This is Skanderbeg Square. Or less than half. There’s a lot more on the left side. This is the main plaza in Tirana, Albania. If you have children who love running, this is the place. It is a vast place for them to run non-stop without any obstacles, except other pedestrians, I guess, lol.
I found this wall very interesting in Tirana, Albania.
Berat, Albania.
This is the Rike Park. A beautiful place to walk, relax, or just hang out with family or friends. It is wide, green, and clean. This picture shows you the wide area, but being there is so much better. This is in Tbilisi, Republic of Georgia.
I don’t like it when I see a beautiful and vast park with nice buildings, I take a picture of it, and it doesn’t show what it really is. You have to be there to truly admire and feel immersed in the surroundings that captivated my attention and left a joyous moment of discovery. This is one of the cases I experienced while passing through the Winter Park in Baku, Azerbaijan.
This is a restaurant in Baku, it’s called Vapiano. I liked the decoration.
And here’s Mari Vanna, another nice restaurant in Baku I visited a few times. It’s a Russian restaurant with so many things to look around. I also had a sort of farewell party with several friends there. I liked the food, but people are allowed to smoke in the lobby, which goes into the dining area. That was a reason I didn’t go often.
I also went to a posada navideña at the residence of the Mexican Embassy in Baku, Azerbaijan. Usually, during these Christmas parties in Mexico, we have piñatas, eat, and play a sort of enacting song. I missed the dancing part and some of the traditional Mexican food we usually have, but either way, it was great to attend this event. Here you can see right after the piñata was broken and children are jumping for the candy.


The food I ate in 2019 wasn’t as exotic or exorbitant as in previous years, but either way, I had great eating experiences and tried some new dishes. I kept taking more pictures of food than everything else. Here are some photos I took. Not necessarily the best photographs or best meals in 2019.

One of my favorite dishes of all time is sweet and sour pork. I used to eat it often when I lived in China. But finding a good version of it in other countries is not easy. Fortunately for me, this restaurant in Baku, Azerbaijan, managed by a Chinese woman, did the job. The truth is, I went there anytime I craved sweet and sour pork while living in Baku.
The authentic Chicago-style pizza! This is at Pizzeria Due. Ike Sewell created the deep dish pizza in 1943, and today, it is a style on its own. Unlike all other variants of pizzas, the traditional Chicago-style pizza combines different meats, spices, vegetables, and cheeses, but in larger quantities. It’s a really thick pizza, and so yummy! I went there with my mom and one of my sisters.
And speaking of traditional food dishes… the Baja California fish tacos are another gastronomic delight that I got to eat again this year. This time, I did not eat them in Baja California, I ate them in Guadalajara, and they are not exactly like the original ones, but they were very similar, and they were a delight.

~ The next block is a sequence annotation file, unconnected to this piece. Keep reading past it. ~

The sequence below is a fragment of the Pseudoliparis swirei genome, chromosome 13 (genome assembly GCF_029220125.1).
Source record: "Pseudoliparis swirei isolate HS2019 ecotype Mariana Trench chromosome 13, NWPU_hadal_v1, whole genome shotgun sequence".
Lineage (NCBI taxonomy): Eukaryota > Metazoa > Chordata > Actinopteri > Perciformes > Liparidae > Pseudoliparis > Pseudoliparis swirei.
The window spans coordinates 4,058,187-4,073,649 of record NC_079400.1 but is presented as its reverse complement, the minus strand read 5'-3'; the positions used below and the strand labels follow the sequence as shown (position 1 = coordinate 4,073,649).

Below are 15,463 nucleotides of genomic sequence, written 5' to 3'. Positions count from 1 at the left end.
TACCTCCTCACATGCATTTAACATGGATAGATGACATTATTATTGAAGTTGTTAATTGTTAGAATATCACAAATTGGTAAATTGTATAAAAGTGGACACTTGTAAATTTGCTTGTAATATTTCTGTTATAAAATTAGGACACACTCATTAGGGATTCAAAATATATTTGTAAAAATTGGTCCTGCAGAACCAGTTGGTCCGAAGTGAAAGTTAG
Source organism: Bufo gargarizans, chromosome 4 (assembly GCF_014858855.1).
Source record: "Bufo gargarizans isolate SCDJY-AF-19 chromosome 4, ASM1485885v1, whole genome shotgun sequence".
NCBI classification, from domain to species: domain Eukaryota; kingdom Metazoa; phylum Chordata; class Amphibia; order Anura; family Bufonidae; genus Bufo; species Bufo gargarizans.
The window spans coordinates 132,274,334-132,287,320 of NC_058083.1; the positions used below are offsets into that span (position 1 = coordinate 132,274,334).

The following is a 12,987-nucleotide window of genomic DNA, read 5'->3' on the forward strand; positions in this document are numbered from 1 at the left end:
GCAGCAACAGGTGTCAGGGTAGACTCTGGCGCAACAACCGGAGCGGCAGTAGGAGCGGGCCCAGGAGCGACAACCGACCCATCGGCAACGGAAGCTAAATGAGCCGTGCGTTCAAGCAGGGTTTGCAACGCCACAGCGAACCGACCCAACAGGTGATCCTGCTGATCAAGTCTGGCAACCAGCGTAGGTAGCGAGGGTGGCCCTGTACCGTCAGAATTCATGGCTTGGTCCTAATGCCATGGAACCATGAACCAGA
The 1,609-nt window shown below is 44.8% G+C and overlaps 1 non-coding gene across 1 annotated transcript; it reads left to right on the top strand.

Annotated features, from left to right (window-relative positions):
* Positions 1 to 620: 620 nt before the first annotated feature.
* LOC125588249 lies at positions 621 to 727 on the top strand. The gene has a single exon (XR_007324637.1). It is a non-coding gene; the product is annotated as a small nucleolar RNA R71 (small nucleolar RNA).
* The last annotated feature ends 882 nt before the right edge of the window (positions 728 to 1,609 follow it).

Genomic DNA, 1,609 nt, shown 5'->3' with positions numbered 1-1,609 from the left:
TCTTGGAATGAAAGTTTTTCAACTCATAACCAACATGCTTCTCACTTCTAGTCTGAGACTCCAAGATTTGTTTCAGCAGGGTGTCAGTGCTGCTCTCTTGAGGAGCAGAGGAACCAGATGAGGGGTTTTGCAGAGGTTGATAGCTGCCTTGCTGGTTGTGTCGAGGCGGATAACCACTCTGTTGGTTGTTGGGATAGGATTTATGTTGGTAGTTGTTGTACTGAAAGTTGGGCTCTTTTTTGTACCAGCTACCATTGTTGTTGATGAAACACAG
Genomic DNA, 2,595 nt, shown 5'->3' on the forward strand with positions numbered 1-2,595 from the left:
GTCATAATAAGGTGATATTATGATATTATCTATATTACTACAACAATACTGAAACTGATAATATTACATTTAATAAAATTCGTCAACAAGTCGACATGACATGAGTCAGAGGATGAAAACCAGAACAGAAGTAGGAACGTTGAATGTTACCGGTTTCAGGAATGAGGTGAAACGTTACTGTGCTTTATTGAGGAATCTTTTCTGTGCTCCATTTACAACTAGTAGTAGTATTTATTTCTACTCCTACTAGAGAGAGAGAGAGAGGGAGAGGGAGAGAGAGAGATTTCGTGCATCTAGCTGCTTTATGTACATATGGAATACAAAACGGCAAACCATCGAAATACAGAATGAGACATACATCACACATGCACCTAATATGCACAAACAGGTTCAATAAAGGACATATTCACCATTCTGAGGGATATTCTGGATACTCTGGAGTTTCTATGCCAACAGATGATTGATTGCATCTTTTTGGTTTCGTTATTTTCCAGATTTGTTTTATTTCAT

Among all my favorite dishes in the world, I have a few from the Korean cuisine, and bibimbap is one of them. I really enjoy it. It’s rice with vegetables and egg. It may not sound that out of the ordinary, but the spices, the combination of certain vegetables, and the concept of getting the raw egg cooked while mixing it in your hot bowl make a difference. The number of side dishes you have with bibimbap also adds a lot of different flavors. I have eaten it several times, but the one in this picture was in a Korean restaurant in Guadalajara, Mexico. The owner and cook was a Korean woman. She got all the Korean ingredients and reminded me of my experience in Korea and the wonderful Korean friends I made while living in Qingdao, China. And that, my friends, is something. When the food you are eating evokes memories and feelings beyond the palate, you truly have a remarkable dish of food that deserves all the time you have to enjoy it properly.
Oh, but if we keep talking about tacos, I should also mention tacos al pastor, another favorite. I ate these in Guadalajara, Mexico. I wish the whole world could try them. Well… if you are not vegetarian and don’t have issues eating pork, lol. Tacos al pastor is one of the best things that have happened to me. I love the meat flavored with dried chilies, spices, and achiote paste. Then with pineapple on top and other optional toppings. I like adding sauce and a touch of thin guacamole. What you see around the plate of the tacos al pastor are all optional toppings.
I love root beer! If you don’t know it, it is a non-alcoholic drink that originated in the US. I didn’t know it was possible to find it in Baku, Azerbaijan. I found it in Winter Park restaurant. However, you have to know people who live in this residential area to get in. Fortunately, I had some friends who lived there, and I could get in. Disclaimer, the food in the restaurant may not be the best one, but you can get root beer!